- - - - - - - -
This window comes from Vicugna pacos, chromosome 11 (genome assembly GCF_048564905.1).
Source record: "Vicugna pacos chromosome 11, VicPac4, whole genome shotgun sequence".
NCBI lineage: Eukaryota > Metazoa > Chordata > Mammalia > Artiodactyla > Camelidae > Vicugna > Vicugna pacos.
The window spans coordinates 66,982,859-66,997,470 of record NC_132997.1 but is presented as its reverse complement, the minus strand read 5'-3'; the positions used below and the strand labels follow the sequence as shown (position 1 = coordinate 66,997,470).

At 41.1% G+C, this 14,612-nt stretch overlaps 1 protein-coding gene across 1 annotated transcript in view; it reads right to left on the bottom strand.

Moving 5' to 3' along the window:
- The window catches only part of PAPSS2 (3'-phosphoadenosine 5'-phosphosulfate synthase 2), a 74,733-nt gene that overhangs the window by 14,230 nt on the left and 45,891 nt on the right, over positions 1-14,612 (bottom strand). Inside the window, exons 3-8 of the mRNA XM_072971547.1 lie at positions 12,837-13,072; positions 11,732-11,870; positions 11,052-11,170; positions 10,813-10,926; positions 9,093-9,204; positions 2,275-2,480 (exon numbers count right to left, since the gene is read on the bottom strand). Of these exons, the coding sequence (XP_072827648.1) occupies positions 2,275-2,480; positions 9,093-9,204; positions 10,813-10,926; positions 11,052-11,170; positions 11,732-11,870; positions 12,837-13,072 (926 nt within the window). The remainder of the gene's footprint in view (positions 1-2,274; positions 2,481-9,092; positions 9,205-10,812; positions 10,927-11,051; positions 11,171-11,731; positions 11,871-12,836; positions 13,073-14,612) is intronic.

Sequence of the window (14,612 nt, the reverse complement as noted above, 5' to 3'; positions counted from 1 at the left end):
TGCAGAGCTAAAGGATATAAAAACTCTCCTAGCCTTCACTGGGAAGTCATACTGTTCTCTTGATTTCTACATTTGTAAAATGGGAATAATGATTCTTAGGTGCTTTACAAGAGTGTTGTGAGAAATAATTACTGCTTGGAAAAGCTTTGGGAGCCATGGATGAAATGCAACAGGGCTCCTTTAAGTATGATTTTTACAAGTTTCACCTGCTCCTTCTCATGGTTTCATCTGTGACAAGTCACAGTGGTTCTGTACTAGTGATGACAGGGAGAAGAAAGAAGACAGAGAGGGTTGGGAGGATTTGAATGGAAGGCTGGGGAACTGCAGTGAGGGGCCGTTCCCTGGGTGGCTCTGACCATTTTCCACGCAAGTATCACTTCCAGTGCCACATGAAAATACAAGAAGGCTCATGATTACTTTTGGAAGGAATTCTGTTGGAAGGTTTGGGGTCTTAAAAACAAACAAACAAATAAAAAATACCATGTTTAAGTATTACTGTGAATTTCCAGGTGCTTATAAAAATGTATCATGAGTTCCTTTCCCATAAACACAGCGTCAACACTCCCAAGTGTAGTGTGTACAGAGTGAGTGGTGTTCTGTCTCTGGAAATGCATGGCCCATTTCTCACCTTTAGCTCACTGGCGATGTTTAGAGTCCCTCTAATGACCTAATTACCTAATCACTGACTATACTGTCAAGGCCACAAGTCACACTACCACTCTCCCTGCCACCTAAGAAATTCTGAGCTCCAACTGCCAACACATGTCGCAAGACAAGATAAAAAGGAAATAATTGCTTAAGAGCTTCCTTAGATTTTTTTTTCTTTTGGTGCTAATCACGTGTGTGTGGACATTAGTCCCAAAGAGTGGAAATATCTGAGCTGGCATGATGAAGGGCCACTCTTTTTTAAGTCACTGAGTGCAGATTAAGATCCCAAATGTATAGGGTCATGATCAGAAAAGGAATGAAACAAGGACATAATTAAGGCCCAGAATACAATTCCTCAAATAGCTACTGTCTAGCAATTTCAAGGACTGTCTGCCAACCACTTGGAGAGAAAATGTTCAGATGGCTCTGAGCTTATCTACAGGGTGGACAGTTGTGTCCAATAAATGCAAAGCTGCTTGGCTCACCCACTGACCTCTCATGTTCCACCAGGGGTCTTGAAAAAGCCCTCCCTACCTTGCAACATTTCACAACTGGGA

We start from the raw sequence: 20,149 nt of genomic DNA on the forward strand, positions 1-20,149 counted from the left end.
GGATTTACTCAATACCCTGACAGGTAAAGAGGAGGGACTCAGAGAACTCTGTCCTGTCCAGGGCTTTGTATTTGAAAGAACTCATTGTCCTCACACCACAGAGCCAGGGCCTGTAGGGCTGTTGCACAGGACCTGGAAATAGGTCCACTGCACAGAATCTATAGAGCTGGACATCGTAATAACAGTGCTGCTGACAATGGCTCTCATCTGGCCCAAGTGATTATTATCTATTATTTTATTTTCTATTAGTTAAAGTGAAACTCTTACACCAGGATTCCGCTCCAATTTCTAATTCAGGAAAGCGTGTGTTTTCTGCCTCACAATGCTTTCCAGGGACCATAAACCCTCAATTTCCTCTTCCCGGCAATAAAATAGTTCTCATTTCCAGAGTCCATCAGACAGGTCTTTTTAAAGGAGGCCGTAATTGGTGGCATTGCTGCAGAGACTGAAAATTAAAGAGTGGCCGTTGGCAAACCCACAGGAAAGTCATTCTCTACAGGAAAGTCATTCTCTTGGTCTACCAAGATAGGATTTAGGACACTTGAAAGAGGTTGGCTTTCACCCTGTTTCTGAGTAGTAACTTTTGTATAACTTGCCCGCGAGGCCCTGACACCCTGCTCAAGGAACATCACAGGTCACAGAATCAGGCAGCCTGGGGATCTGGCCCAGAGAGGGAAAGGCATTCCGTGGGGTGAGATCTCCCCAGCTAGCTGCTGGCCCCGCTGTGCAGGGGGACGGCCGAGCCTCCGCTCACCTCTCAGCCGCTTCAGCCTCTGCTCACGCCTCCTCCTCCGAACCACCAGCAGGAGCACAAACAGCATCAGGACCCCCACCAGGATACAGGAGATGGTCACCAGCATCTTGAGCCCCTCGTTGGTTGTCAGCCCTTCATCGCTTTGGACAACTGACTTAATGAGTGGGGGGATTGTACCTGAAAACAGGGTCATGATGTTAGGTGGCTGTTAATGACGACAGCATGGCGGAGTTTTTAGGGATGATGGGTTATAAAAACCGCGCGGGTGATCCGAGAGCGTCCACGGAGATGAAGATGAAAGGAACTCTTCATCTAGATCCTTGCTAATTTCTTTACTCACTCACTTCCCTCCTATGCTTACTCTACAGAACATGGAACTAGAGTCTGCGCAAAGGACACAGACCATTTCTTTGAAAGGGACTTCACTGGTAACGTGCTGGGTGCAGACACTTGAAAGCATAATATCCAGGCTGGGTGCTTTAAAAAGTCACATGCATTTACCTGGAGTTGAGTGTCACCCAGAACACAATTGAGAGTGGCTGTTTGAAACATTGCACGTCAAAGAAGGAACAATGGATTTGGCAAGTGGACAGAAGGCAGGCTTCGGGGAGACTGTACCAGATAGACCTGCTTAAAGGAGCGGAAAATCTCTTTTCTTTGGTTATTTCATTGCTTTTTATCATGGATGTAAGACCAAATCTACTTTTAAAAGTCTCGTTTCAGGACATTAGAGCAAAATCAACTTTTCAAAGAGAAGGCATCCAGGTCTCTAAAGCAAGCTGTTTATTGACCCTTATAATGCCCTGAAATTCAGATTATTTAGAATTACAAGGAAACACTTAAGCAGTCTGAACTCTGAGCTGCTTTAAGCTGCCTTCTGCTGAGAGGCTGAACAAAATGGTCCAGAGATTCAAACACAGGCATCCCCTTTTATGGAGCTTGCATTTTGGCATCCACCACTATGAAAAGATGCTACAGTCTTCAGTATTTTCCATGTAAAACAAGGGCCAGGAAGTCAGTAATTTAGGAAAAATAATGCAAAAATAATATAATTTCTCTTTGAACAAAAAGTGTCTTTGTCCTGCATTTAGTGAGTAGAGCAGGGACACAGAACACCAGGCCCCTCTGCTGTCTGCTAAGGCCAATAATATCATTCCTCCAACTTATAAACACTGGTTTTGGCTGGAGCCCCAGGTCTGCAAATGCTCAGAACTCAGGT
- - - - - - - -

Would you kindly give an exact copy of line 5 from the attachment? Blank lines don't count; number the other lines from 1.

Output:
At 41.1% G+C, this 14,612-nt stretch overlaps 1 protein-coding gene across 1 annotated transcript in view; it reads right to left on the bottom strand.